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Characidium helmeri Zanata, Sarmento-Soares & Martins-Pinheiro, 2015

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Characidium helmeri
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drawing shows typical fish in this Family.

Classification / Names Common names | Synonyms | Catalog of Fishes (gen., sp.) | ITIS | CoL | WoRMS | Cloffa

Actinopterygii (ray-finned fishes) > Characiformes (Characins) > Crenuchidae (South American darters) > Characidiinae
Etymology: Characidium: Diminutive of Charax, -akos = a fish without identification (Ref. 45335);  helmeri: Named for Dr. José Luis Helmer, who collected part of the material of the species and in recognition of his pioneer studies on the natural history of the freshwater fishes in Espírito Santo and Southern Bahia, since 1976. A genitive noun.

Environment: milieu / climate zone / depth range / distribution range Ecology

Freshwater; benthopelagic.   Tropical

Distribution Countries | FAO areas | Ecosystems | Occurrences | Point map | Introductions | Faunafri

South America: Brazil.

Size / Weight / Age

Maturity: Lm ?  range ? - ? cm
Max length : 4.0 cm SL male/unsexed; (Ref. 104900)

Short description Morphology | Morphometrics

Dorsal soft rays (total): 11-13; Anal soft rays: 7 - 9; Vertebrae: 33 - 35. Characidium helmeri is distinguished from other species of Characidium by possessing dark, vertically elongated, irregular, narrow spots or dashes, usually more evident over the midlateral stripe and/or ventral half of body, formed by high concentration of melanophores on the posterior half of scales, occurring in a somewhat curved or zigzag-shape. It also differs from congeners by having extremely reduced or complete absence of supraorbital. It further differs by having lateral line reduced (vs. complete, except in C. bahiense, C. interruptum, C. laterale, C. mirim, C. nupelia, C. rachovii, C. stigmosum and C. xavante), adipose fin absent (vs. present, except in C. mirim, C. nupelia, C. stigmosum, and C. xavante), and isthmus naked on its anteriormost portion (vs. isthmus completely covered by scales in most congeners, except in C. alipioi, C. boavistae, C. crandellii, C. declivirostre, C. fasciatum, C. gomesi, C. grajahuensis, C. japuhybense, C. lauroi, C. macrolepidotum, C. oiticicai, C. schubarti, C. timbuiense, and C. vidali). It can be diagnosed from C. bahiense, C. interruptum, C. laterale, C. mirim, C. nupelia, C. rachovii and C. xavante by having more pored lateral line scales 13-22 (vs. 5-11) and two series of dentary teeth (vs. one). It can be further separated from C. nupelia and C. xavante by the absence of a dark humeral blotch (vs. presence) smaller number of dark vertical bars on the body, 7-12 when present (vs. 12-18). It is distinct from C. vestigipinne, a species with adipose fin absent or reduced, by having two dentary rows of teeth, the outer with tricuspid teeth (vs. one row of conical teeth), 4 scales above lateral line and 4 below (vs. 5 above; and 5 or 6 below), and absence of roundish black marks on pelvic, dorsal, and anal fins (vs. presence). It further differs from C. stigmosum by having a black basicaudal dot (vs. absence), and by having pelvic, pectoral, anal, and caudal fins not dark pigmented in males (vs. pigmented) (Ref. 104900).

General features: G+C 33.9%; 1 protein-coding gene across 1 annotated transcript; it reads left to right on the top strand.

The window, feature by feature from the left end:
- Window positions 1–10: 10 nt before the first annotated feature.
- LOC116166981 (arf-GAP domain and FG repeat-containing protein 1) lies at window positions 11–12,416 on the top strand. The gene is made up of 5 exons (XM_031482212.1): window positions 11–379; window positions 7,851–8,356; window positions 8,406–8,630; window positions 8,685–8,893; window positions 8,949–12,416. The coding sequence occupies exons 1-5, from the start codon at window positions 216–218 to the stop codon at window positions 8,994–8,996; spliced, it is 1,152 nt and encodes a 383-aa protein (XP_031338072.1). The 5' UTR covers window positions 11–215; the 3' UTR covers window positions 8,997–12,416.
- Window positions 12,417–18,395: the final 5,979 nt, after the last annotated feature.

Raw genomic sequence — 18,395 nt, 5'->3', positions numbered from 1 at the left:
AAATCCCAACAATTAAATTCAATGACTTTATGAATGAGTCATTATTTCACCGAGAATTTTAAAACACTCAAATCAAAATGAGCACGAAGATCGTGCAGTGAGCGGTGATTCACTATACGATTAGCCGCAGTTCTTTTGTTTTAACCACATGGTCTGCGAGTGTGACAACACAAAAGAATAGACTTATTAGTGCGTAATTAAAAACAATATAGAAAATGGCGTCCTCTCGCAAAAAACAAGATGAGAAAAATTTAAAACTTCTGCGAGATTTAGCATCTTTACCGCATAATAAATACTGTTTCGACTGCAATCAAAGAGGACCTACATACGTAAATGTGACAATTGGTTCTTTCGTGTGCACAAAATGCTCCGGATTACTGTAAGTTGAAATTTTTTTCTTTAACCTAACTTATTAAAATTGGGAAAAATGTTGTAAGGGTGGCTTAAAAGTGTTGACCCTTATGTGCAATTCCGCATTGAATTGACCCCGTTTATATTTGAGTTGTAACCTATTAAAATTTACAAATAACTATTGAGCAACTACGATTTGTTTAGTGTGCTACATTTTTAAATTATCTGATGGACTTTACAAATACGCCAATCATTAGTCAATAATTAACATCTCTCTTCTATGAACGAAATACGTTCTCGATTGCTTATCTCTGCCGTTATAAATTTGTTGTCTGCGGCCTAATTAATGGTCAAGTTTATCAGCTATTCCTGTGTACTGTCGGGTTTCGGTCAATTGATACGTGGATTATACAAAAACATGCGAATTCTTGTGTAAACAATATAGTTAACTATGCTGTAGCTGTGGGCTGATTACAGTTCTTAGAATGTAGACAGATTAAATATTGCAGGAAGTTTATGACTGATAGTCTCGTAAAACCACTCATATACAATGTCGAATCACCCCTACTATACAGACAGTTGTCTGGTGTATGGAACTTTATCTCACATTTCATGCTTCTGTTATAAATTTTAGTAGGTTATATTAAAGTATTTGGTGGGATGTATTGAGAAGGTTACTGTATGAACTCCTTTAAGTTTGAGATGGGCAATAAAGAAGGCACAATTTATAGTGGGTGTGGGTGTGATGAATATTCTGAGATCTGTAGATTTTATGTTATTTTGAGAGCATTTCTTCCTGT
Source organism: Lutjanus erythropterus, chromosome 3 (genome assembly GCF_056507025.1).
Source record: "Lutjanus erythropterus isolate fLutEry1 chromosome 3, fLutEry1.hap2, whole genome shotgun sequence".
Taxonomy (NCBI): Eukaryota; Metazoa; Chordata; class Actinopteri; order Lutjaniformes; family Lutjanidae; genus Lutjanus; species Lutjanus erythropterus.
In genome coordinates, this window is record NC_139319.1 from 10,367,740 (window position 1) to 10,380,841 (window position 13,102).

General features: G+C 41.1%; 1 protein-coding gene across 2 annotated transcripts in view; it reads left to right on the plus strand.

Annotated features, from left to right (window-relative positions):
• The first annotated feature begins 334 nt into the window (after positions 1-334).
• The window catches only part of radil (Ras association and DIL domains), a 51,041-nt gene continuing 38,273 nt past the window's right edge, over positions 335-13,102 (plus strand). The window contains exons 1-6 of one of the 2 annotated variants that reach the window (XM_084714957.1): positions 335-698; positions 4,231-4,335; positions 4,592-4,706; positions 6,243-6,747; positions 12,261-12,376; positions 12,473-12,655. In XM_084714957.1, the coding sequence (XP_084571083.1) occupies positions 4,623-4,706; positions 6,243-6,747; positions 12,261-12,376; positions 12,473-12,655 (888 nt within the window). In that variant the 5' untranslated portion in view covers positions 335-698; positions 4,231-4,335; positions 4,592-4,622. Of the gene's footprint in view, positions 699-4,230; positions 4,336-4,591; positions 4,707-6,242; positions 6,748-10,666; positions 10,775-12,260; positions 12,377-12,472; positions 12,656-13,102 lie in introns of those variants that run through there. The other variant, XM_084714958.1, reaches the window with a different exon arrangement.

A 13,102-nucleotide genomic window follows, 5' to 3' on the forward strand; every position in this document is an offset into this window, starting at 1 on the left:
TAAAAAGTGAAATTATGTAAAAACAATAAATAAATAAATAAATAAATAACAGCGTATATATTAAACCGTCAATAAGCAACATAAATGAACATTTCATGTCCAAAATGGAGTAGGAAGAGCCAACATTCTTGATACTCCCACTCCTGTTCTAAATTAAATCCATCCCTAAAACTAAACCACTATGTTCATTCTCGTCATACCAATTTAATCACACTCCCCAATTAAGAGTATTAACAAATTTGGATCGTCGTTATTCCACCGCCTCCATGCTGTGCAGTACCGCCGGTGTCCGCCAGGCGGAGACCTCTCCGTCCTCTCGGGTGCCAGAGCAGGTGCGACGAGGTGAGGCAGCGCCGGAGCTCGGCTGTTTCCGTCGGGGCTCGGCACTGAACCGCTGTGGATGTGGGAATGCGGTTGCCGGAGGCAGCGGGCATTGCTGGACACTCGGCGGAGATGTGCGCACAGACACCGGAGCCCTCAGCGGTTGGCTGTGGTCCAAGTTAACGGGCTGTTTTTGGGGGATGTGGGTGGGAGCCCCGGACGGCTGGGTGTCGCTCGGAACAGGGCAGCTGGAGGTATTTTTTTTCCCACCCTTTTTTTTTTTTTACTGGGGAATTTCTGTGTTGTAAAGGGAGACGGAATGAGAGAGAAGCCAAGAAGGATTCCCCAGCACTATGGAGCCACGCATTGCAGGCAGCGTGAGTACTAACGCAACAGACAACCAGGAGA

Biology     Glossary (e.g. epibenthic)

Occurs only in slow flowing river stretches, situated 8-91m above sea level, a few centimeters to 1.5 m deep, with transparent or dark water running in substrate composed of pebbles, gravel, or organic debris. Found syntopic with Aspidoras virgulatus Nijssen & Isbrucker, Astyanax sp., Geophagus brasiliensis (Quoy & Gaimard), Hoplerythrinus uniaeniatus (Agassiz), Hoplias malabaricus (Bloch), Mimagoniates microlepis Steindachner, M. sylvicola Menezes & Weitzman, Scleromystax prionotos (Nijssen & Isbrucker), Otothyris travassosi Britski & Schaefer, Phalloceros ocellatus Lucinda, including the endangered species Acentronichthys leptos Eigenmann & Eigenmann and Rachoviscus graciliceps Weitzman & Cruz. Food items in the stomach contents of four specimens ranging from 2.68-3.59 cm SL consisted of small aquatic insect larvae, mainly Chironomidae, nymphs, fragments of insects, vegetable debris and organic matter partially digested (Ref. 104900).

Life cycle and mating behavior Maturity | Reproduction | Spawning | Eggs | Fecundity | Larvae

Main reference Upload your references | References | Coordinator | Collaborators

Zanata, A.M., L.M. Sarmento-Soares and R.F. Martins-Pinheiro, 2015. A new species of Characidium Reinhardt (Ostariophysi: Characiformes: Crenuchidae) from coastal rivers in the extreme south of Bahia, Brazil. Zootaxa 4040(3):371-383. (Ref. 104900)

IUCN Red List Status (Ref. 119314)


CITES (Ref. 115941)

Not Evaluated

CMS (Ref. 116361)

Not Evaluated

Threat to humans

  Harmless





Human uses

FAO(Publication : search) | FishSource |

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Internet sources

Aquatic Commons | BHL | Cloffa | Websites from users | Check FishWatcher | CISTI | Catalog of Fishes (gen., sp.) | DiscoverLife | ECOTOX | Faunafri | Fishtrace | GenBank(genome, nucleotide) | GloBI | Google Books | Google Scholar | Google | IGFA World Record | MitoFish | Otolith Atlas of Taiwan Fishes | PubMed | Reef Life Survey | SeaLifeBase | Tree of Life | Wikipedia(Go, Search) | World Records Freshwater Fishing | Zoobank | Zoological Record

Estimates of some properties based on models

Phylogenetic diversity index (Ref. 82805):  PD50 = 0.5000   [Uniqueness, from 0.5 = low to 2.0 = high].
Bayesian length-weight: a=0.01122 (0.00514 - 0.02450), b=3.04 (2.87 - 3.21), in cm Total Length, based on all LWR estimates for this body shape (Ref. 93245).
Trophic Level (Ref. 69278):  3.3   ±0.3 se; Based on size and trophs of closest relatives
Resilience (Ref. 69278):  .
Vulnerability (Ref. 59153):  Low vulnerability (10 of 100) .